Abstract
In the paper we provide sufficient conditions for the existence of positive solutions for some secondorder differential equation subject to periodic boundary conditions. Our method employs a LeggettWilliams normtype theorem for coincidences due to O’Regan and Zima. Two examples are given to illustrate the main result of the paper.
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1 Introduction
In the paper we are interested in the existence of positive solutions for the periodic boundary value problem (PBVP)
where f:[0,T]\times [0,\mathrm{\infty})\times \mathbb{R}\to \mathbb{R} and h:[0,T]\to (0,\mathrm{\infty}) are continuous functions. Our study is motivated by current activity of many researchers in the area of theory and applications of PVBPs; see, for example, [1–4] and references therein. In particular, in a recent paper [1], Chu, Fan and Torres have studied the existence of positive periodic solutions for the singular damped differential equation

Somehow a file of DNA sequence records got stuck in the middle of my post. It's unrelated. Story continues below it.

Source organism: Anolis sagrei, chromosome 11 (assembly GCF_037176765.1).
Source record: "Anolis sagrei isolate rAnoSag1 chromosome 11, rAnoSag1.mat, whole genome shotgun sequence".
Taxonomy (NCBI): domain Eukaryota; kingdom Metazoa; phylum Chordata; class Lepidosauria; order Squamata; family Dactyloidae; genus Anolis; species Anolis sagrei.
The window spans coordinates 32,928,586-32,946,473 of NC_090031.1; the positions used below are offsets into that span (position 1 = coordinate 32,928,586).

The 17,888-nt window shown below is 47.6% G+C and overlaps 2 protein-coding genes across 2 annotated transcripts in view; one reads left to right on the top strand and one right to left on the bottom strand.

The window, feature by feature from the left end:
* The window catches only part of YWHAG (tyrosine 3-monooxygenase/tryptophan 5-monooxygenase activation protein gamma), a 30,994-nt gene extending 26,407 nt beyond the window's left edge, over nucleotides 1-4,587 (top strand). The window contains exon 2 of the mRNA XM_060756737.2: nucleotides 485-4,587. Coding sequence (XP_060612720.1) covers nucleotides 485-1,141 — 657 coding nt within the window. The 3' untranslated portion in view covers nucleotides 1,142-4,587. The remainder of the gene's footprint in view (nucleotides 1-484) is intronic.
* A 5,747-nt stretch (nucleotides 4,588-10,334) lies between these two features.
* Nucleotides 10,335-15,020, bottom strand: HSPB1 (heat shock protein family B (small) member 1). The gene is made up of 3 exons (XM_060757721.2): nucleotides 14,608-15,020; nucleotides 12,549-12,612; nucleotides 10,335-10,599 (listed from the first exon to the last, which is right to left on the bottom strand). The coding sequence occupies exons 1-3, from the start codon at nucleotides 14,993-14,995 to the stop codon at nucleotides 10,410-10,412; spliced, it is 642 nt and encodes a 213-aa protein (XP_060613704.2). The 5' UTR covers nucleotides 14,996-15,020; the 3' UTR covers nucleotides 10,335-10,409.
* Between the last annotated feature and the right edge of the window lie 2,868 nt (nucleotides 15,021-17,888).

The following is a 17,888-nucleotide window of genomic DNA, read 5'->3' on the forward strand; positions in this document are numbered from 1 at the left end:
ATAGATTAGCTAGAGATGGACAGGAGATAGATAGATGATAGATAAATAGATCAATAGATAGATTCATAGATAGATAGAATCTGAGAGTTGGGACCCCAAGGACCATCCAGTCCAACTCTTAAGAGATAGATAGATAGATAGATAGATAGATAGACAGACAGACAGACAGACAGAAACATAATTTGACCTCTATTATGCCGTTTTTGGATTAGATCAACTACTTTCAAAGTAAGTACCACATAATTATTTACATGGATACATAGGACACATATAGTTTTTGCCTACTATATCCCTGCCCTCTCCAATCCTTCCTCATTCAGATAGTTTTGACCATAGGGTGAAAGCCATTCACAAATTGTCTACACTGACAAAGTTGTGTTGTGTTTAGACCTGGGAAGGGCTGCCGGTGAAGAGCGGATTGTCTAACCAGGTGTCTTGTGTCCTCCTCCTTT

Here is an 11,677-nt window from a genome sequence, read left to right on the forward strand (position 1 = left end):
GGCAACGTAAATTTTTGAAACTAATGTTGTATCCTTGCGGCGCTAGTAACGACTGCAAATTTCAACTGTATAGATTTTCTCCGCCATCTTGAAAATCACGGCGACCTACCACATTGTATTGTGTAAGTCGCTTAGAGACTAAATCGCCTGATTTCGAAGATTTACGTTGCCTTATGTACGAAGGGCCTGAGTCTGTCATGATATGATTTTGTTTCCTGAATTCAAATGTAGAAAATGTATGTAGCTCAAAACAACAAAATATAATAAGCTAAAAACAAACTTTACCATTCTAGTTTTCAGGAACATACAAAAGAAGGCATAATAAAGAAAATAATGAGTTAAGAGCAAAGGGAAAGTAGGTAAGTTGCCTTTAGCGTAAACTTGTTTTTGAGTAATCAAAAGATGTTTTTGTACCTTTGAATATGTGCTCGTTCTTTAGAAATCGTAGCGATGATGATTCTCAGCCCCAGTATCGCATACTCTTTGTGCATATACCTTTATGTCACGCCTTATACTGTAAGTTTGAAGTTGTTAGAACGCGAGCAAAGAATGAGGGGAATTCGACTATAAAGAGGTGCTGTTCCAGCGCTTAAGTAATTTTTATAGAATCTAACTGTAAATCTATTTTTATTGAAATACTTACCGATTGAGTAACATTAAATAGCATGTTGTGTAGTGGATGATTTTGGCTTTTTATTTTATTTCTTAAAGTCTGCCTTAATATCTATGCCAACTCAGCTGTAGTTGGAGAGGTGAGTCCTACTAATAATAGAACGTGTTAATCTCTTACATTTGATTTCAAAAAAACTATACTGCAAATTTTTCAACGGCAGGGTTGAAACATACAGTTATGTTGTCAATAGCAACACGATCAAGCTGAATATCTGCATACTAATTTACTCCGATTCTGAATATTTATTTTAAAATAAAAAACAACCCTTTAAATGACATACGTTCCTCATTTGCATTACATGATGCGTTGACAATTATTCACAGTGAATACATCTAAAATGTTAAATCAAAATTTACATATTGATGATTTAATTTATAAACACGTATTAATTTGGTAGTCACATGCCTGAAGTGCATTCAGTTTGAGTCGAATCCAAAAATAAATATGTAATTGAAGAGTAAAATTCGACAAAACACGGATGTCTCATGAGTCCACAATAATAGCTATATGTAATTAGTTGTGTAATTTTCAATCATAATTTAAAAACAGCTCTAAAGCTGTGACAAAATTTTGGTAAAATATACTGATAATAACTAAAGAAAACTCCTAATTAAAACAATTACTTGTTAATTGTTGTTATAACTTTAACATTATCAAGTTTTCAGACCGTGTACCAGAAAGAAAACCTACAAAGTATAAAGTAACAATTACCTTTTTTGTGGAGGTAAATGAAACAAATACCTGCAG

by combining the properties of the Green’s function of the PBVP
with a nonlinear alternative of LeraySchauder type (see, for example, [5]). It should be noted that a\not\equiv 0 was the key assumption used in [1]. If a\equiv 0, then PBVP (2) has nontrivial solutions, which means that the problem we are concerned with here, that is, PBVP (1), is at resonance. There are several methods to deal with the resonant PBVPs. For example, in [6], Torres studied the existence of a positive solution for the PBVP